(1) Does participation in the Noyce workshops significantly alter knowledge and beliefs of preservice and in-service STEM teachers about teaching students with disabilities? A survey instrument will be administered to the workshop participants before and after every workshop to assess their preparedness to work with students with disabilities, knowledge of methods for teaching and interventions, perceptions of whether they can help students with disabilities learn, and knowledge of resources to use while in the field. (2) How does interaction with students with disabilities during field experiences alter pre-service STEM teachers’ beliefs about these students? The teacher candidates will be surveyed after their field experiences to collect these data. (3) How do the in-service Noyce scholars, in their first year of teaching, rate their level of preparation and job satisfaction, and how do their results compare to those of other teachers who did not participate in the Noyce program? What skills, beliefs, or knowledge do in-service STEM teachers consider most important for working effectively with students with disabilities? Dr. Bruce will develop survey instruments and will collect data in support of all questions.
UL’s Noyce program will introduce extended advising, enhanced field experiences, mentoring, and workshops that help teacher candidates become effective teachers in high-need classrooms. UL Student Advising – First- and second-year UL STEM majors will be advised about the Noyce program and secondary education opportunities by their academic advisors. If interested, they will be guided in their coursework to ensure they can complete the four-year STEM education program. Upon entering the Noyce program as juniors, the Noyce scholars will be assigned an advisor from the education faculty in addition to their STEM faculty advisor. Workshops on Preparation for the Diverse Classroom – STEM educators need specialized preparation to work with students with disabilities and students from a culture different than their own (Garza & Harter, 2016; Kahn & Lewis, 2014). Providing pre-service STEM teachers with meaningful experiences and skills in these settings should lower teacher attrition. To address this need, UL’s Noyce program will develop a series of interactive workshops for the scholars, alumni of the College of Education, and other education students to prepare them to work effectively with students from both culturally diverse and differently abled populations. Eight workshops will be developed, with two held each semester. This will allow the Noyce scholars to attend all eight workshops during their two years in the program. Each workshop will employ a structured inquiry model by first providing some background information and a realistic problem. From these, workshop participants will generate and investigate questions, analyze data, draw conclusions, and report their findings, all with the guidance of the workshop coordinator. The following workshops will be offered: (1) Understanding the Power of Expectations. (2) Dealing with Serious Behavior in the Classroom. (3) Universal Design for Learning. (4) Using Technology Effectively with Struggling Learners. (5) Engaging Students in Active Learning. (6) Cross-Cultural Competency. (7) Teaching Economically and Culturally Diverse Students. (8) Getting the Best from All Students. Field experiences in local classrooms will emphasize the concepts and lessons learned in the Noyce workshops on diversity and special education and the planned curricular revisions. To maximize the effectiveness of these learning experiences, every effort will be made to strategically place the scholars with effective STEM teachers in partner school divisions that exhibit a high demand for teachers with these competencies. UL faculty will collaborate with local school division partners to identify effective supervising teachers. Peer Mentoring – Becoming an effective teacher is a gradual process of triumphs and failures moving toward increased competency and effectiveness. In recognition of this gradual process, UL will continue to engage and provide feedback to Noyce scholars who have graduated and moved on to in-service teaching.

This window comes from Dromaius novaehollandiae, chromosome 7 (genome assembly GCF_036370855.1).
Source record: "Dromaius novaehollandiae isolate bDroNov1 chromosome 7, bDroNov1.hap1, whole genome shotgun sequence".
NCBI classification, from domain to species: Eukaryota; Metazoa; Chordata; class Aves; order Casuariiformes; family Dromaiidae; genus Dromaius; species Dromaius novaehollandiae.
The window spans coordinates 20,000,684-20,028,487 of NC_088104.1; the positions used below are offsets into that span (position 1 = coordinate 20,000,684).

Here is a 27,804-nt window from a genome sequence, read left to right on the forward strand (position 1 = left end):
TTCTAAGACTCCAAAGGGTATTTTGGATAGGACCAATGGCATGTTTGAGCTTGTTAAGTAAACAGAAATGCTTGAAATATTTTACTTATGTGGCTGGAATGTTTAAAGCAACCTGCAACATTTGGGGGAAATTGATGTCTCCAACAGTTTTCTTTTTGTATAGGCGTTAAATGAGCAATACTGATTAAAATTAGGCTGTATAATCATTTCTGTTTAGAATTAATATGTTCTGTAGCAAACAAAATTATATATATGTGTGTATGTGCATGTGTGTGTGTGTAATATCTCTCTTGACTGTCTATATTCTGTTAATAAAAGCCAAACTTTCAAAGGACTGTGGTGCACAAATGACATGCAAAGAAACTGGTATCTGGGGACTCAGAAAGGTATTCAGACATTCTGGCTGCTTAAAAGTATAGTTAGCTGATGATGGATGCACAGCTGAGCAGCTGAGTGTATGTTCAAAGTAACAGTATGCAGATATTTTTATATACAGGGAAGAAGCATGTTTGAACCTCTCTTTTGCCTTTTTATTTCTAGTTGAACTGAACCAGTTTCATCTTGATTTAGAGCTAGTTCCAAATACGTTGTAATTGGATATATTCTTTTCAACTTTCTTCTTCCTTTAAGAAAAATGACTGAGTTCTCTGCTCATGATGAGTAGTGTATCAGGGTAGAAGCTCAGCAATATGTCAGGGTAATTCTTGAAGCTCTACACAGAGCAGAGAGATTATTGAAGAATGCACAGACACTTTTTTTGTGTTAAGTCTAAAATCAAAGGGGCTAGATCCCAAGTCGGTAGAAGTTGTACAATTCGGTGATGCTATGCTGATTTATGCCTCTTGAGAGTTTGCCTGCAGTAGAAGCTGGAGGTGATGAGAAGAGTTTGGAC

Because this is a new project, we will be measuring outcomes such as the success of Scholar recruiting, Scholar demographics, and baseline data on Scholar attitudes related to teaching students with disabilities.
This project has the potential to impact the recruitment of students seeking K-12 STEM licensure and providing teachers prepared for teaching students with disabilities to our local school districts. We can also impact the retention of those teachers.